This court has held that an attorney's fee paid in addition to legal interest in consideration for forbearance is usurious. Fidelity Trust Safety Vault Co. v. Ryan, 109 Ky. 240, 58 S.W. 610. The Small Loan Act, Ky. Stats., Sections 833i-1 to 833i-32, was declared constitutional in Ravitz v. Steurele, 257 Ky. 108, 77 S.W.2d 360. Sections 833i-14 and 883i-15 state that the borrower in addition to the interest therein prescribed shall not be liable for any further charges of any nature except the lawful filing or recording fees if necessary and actually paid; and in the event any sum is exacted by the lender under any contract of loan or loan transaction in excess of the interest provided in the Act, the lender shall have no right to collect or receive any principal or interest. Courts will not tolerate the collection of usury through the use of any trick, device or subterfuge, 66 C. J., Sections 76, 183; Williams v. Eagle Bank, 172 Ky. 541, 189 S.W. 883. See annotations 105 A.L.R. 795.

In the instant case there was no connection between the criminal charge preferred against Schultz and the fee of $28.80 paid appellee's attorney. It is practically admitted this fee was due McGuire since the appellee had put the claim in his hand for collection on a 10% basis. From a full and interesting history of usury given in Com. v. Donoghue, 250 Ky. 343, 63 S.W.2d 3, 89 A.L.R. 819, it is seen that from Biblical times men have been struggling to protect themselves from the payment of usurious interest. In Com. v. Continental Co., 275 Ky. 238, 121 S.W.2d 49, in quoting from Hurt v. Crystal Ice Cold Storage Co., 215 Ky. 739, 286 S.W. 1055, it was in effect written that if there is in substance a receipt of usurious interest, the parties are subject to the statutory consequences no matter what device they may have employed to conceal the true character of their dealings.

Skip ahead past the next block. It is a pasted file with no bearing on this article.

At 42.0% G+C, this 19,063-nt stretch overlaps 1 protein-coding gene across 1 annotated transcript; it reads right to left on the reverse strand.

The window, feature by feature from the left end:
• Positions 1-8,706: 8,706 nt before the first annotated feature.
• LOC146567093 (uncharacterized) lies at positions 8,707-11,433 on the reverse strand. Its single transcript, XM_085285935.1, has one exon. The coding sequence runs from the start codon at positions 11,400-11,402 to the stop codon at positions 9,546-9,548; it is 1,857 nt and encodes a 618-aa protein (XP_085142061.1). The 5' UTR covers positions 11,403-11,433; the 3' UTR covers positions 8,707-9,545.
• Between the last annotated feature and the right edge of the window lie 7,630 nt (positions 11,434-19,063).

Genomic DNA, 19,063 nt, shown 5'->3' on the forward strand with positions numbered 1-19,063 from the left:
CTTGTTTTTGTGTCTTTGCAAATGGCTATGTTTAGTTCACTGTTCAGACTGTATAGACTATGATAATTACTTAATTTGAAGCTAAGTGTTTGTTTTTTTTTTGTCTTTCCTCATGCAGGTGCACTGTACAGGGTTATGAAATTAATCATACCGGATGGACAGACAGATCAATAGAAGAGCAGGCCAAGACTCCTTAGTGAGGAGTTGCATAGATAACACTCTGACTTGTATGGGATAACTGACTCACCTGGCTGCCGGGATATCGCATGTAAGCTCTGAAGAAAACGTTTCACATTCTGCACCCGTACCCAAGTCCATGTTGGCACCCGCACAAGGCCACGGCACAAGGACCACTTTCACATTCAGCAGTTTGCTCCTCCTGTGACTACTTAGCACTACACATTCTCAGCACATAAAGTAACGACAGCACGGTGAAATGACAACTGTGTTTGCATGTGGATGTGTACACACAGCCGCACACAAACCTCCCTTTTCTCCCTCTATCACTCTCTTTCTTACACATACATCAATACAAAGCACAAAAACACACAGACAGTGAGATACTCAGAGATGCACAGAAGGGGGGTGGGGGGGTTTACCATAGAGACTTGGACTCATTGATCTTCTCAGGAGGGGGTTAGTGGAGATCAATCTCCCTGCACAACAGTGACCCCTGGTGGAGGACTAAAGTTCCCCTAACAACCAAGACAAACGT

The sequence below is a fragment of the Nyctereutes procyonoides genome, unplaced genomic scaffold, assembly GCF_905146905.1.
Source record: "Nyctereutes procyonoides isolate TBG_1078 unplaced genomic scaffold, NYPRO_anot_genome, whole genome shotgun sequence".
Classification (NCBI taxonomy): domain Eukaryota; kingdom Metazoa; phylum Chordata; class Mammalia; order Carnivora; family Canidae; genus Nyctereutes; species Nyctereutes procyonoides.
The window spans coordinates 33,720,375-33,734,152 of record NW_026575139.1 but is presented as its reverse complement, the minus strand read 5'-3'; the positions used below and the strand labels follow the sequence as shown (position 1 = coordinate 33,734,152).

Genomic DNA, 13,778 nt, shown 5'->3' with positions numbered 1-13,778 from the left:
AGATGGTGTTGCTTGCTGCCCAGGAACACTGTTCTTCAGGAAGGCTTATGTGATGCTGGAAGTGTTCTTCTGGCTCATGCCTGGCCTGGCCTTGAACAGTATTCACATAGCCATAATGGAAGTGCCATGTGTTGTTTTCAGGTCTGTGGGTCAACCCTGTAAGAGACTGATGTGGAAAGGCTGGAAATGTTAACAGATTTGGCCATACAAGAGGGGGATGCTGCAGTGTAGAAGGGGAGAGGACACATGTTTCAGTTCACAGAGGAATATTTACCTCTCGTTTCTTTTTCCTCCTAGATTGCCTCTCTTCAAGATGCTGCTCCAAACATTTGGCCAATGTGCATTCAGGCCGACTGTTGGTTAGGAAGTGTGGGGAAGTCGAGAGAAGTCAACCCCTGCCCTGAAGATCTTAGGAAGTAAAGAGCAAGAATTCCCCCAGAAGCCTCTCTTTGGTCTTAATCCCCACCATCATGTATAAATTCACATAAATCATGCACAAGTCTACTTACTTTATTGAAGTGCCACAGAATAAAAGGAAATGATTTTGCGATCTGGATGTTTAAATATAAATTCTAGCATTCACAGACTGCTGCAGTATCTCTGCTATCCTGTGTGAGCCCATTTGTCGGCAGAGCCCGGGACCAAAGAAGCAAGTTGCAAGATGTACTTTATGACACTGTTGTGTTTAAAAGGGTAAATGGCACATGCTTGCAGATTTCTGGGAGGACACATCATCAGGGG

The Small Loan Act allows the lender to charge interest as high as 42% yearly, but it provides that he must not exact anything more in any form from his debtor, and to curb his cupidity Section 883i-15 says that should he exact more of his debtor, then he has no right to receive any principal or interest. Under the Hurt case, supra, the appellee must suffer the consequences of this statute and can collect neither interest nor principal from appellants, and it must repay them the $55.06 collected from appellants after it forced them to pay the usurious attorney's fee on Jan. 10, 1939, with interest from the dates the various amounts were paid. The original transaction was untainted by usury and the $99.19 appellant paid thereon cannot be recovered.

The judgment is reversed with directions to enter one in conformity with this opinion.

The Whole Court sitting.

Summaries of

Schultz v. Provident Loan Ass'n, Inc.

Court of Appeals of Kentucky
Nov 28, 1941
157 S.W.2d 736 (Ky. Ct. App. 1941)
Case details for

Schultz v. Provident Loan Ass'n, Inc.

Case Details

Full title:Schultz et al. v. Provident Loan Ass'n, Inc

Court:Court of Appeals of Kentucky

Date published: Nov 28, 1941


157 S.W.2d 736 (Ky. Ct. App. 1941)
157 S.W.2d 736